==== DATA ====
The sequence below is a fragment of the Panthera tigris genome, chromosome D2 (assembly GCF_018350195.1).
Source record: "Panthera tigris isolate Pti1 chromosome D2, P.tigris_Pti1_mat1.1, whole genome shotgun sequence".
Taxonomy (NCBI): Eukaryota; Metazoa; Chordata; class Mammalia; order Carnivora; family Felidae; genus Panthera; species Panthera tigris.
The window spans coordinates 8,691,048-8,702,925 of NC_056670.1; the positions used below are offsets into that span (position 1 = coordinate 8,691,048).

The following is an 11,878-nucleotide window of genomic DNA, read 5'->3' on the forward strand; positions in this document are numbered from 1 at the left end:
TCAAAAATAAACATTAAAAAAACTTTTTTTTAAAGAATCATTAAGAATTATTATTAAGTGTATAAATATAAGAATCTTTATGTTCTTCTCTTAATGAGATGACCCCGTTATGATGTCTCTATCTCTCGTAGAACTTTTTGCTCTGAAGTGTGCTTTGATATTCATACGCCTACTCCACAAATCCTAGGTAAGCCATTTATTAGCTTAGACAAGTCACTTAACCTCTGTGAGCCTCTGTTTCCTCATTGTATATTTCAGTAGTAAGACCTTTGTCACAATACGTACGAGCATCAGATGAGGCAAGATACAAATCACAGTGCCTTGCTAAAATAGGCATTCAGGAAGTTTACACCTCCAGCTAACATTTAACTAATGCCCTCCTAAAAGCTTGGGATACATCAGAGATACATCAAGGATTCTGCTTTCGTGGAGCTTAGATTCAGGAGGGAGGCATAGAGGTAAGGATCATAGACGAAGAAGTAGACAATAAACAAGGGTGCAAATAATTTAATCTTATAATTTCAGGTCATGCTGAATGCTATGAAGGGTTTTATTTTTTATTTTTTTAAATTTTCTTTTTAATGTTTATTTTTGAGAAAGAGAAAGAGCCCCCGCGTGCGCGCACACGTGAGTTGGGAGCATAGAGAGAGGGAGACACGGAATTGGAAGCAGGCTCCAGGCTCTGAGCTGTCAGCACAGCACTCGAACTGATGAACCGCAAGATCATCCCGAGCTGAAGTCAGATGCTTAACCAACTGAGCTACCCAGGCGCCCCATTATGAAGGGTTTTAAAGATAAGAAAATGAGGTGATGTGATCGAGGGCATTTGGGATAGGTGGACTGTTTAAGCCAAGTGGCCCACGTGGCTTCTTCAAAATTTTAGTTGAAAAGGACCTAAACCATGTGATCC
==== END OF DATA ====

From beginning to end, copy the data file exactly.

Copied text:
The sequence below is a fragment of the Panthera tigris genome, chromosome D2 (assembly GCF_018350195.1).
Source record: "Panthera tigris isolate Pti1 chromosome D2, P.tigris_Pti1_mat1.1, whole genome shotgun sequence".
Taxonomy (NCBI): Eukaryota; Metazoa; Chordata; class Mammalia; order Carnivora; family Felidae; genus Panthera; species Panthera tigris.
The window spans coordinates 8,691,048-8,702,925 of NC_056670.1; the positions used below are offsets into that span (position 1 = coordinate 8,691,048).

The following is an 11,878-nucleotide window of genomic DNA, read 5'->3' on the forward strand; positions in this document are numbered from 1 at the left end:
TCAAAAATAAACATTAAAAAAACTTTTTTTTAAAGAATCATTAAGAATTATTATTAAGTGTATAAATATAAGAATCTTTATGTTCTTCTCTTAATGAGATGACCCCGTTATGATGTCTCTATCTCTCGTAGAACTTTTTGCTCTGAAGTGTGCTTTGATATTCATACGCCTACTCCACAAATCCTAGGTAAGCCATTTATTAGCTTAGACAAGTCACTTAACCTCTGTGAGCCTCTGTTTCCTCATTGTATATTTCAGTAGTAAGACCTTTGTCACAATACGTACGAGCATCAGATGAGGCAAGATACAAATCACAGTGCCTTGCTAAAATAGGCATTCAGGAAGTTTACACCTCCAGCTAACATTTAACTAATGCCCTCCTAAAAGCTTGGGATACATCAGAGATACATCAAGGATTCTGCTTTCGTGGAGCTTAGATTCAGGAGGGAGGCATAGAGGTAAGGATCATAGACGAAGAAGTAGACAATAAACAAGGGTGCAAATAATTTAATCTTATAATTTCAGGTCATGCTGAATGCTATGAAGGGTTTTATTTTTTATTTTTTTAAATTTTCTTTTTAATGTTTATTTTTGAGAAAGAGAAAGAGCCCCCGCGTGCGCGCACACGTGAGTTGGGAGCATAGAGAGAGGGAGACACGGAATTGGAAGCAGGCTCCAGGCTCTGAGCTGTCAGCACAGCACTCGAACTGATGAACCGCAAGATCATCCCGAGCTGAAGTCAGATGCTTAACCAACTGAGCTACCCAGGCGCCCCATTATGAAGGGTTTTAAAGATAAGAAAATGAGGTGATGTGATCGAGGGCATTTGGGATAGGTGGACTGTTTAAGCCAAGTGGCCCACGTGGCTTCTTCAAAATTTTAGTTGAAAAGGACCTAAACCATGTGATCC